Harvest has begun, and Alberta farmers are spending long hours swathing, combining and hauling grain, not to mention unexpected tasks like road trips to buy machinery parts.
It is a time when self-care seems like a luxury, while in fact it is a necessity. If you think of self-care and selfishness as the same thing, consider the instructions that a flight attendant gives passengers during takeoff. In an emergency, passengers are told to put on their own oxygen mask before directing their attention to others. There is an understanding that you can only be effective helping someone else when your own needs are looked after. Self-care is a basic tool that contributes to good health and safe working conditions. Among your own strategies for self-care, consider the following:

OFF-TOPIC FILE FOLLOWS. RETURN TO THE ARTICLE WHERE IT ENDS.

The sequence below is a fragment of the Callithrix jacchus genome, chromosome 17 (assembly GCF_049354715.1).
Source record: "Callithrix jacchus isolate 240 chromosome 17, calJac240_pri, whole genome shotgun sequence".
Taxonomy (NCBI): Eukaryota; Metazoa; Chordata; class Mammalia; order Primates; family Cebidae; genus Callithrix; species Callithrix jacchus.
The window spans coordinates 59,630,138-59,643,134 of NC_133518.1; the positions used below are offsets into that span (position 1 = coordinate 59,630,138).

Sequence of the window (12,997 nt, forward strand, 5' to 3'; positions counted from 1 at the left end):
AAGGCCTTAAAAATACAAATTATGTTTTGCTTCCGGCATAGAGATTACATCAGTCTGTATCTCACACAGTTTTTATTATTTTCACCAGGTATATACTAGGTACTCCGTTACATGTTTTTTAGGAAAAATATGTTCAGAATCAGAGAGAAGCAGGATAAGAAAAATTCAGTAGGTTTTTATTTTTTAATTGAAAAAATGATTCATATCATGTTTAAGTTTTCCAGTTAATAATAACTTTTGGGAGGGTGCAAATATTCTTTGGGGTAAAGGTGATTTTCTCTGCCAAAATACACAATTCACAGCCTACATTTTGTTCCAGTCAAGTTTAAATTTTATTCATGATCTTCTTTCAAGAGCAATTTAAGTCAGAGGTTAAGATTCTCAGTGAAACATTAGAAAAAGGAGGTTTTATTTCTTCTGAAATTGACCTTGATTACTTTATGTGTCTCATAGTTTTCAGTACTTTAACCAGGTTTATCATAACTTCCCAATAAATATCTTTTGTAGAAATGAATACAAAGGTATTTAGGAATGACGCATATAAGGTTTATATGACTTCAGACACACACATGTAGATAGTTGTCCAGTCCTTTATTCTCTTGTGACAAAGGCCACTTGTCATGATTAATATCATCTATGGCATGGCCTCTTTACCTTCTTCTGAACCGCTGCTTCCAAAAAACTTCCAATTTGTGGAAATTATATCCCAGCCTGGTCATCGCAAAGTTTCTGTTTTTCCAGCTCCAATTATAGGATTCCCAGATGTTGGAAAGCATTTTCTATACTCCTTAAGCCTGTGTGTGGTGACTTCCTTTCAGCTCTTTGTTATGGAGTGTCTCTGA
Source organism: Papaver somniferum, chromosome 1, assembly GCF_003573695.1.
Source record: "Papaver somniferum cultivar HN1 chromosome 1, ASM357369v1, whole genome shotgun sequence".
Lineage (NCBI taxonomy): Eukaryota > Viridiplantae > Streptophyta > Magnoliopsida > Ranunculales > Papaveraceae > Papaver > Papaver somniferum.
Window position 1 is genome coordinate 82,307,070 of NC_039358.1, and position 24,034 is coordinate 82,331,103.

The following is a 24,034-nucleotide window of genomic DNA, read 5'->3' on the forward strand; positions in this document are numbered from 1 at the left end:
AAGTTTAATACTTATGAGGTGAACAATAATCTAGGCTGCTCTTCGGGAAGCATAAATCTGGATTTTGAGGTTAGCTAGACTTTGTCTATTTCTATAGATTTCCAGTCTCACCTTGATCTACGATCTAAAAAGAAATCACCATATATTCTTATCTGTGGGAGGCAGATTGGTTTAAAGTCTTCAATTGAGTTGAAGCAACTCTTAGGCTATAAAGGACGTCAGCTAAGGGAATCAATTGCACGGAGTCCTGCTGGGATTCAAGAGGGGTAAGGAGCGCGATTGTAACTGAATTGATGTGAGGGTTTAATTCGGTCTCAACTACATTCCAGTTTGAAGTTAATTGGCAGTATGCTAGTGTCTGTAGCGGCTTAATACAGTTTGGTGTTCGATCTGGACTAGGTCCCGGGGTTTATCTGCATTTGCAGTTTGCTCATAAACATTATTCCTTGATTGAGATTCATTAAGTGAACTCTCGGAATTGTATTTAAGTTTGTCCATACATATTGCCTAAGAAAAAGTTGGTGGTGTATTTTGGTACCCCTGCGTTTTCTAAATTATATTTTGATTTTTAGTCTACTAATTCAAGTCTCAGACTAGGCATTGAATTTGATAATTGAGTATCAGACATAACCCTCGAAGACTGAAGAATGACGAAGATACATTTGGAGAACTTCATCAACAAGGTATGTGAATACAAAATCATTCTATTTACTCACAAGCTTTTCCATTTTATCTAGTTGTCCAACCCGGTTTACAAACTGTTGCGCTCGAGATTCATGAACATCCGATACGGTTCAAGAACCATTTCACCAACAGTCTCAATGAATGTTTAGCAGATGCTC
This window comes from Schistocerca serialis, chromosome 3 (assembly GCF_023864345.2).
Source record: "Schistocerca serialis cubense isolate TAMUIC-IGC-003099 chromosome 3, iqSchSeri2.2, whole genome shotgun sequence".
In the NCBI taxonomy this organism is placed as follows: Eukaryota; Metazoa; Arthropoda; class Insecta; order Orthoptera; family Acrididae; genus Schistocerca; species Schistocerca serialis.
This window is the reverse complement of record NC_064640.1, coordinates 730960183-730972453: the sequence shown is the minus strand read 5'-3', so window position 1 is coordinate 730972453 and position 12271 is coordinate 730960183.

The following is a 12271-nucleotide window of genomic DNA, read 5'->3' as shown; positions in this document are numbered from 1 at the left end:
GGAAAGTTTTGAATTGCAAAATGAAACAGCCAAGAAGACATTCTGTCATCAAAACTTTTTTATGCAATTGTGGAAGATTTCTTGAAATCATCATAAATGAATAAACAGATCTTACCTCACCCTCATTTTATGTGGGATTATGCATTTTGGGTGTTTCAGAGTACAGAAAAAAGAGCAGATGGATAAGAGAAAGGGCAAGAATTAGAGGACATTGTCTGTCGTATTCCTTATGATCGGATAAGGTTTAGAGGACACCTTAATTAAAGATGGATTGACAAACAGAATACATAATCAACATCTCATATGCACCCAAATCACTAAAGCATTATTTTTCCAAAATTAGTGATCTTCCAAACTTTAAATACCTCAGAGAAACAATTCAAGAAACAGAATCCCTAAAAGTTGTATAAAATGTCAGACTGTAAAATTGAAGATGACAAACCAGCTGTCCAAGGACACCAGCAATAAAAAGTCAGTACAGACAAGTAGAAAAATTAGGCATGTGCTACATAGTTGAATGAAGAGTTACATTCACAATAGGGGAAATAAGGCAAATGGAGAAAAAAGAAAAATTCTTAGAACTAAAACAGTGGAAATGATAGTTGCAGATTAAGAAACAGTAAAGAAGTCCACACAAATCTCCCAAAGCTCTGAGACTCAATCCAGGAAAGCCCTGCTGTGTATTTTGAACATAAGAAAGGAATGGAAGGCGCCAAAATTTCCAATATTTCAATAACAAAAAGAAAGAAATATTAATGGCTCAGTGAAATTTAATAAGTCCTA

Recognize the symptoms of fatigue: feeling sleepy or tired, headaches or dizziness, blurry vision, poor concentration, slow reflexes, feeling irritable and aching or weak muscles. Monitor yourself and others for signs of fatigue and know when it’s time for a break. Even a few minutes can help.
Make healthy choices for meals and snacks: limiting high-fat, high-sugar options like candy bars and potato chips. Choose water, juice or soft drinks low in caffeine and sugar over excessive amounts of coffee.
Exercise. Any exercise is better than none. Make a brief walk part of the morning routine, possibly while checking cattle or equipment. Walk around and stretch a few times throughout the day.
Stay in touch. Talk over the day’s tasks with another person and have a good laugh. Keep communications open during the workday.
Establish boundaries. There are limits as to what an individual can accomplish in any given day. Learn to say “no” when it is time to look after yourself.
Self-care can help you manage the stresses of harvest and improve responses to hazardous situations. You’re worth it. Stay safe this harvest season!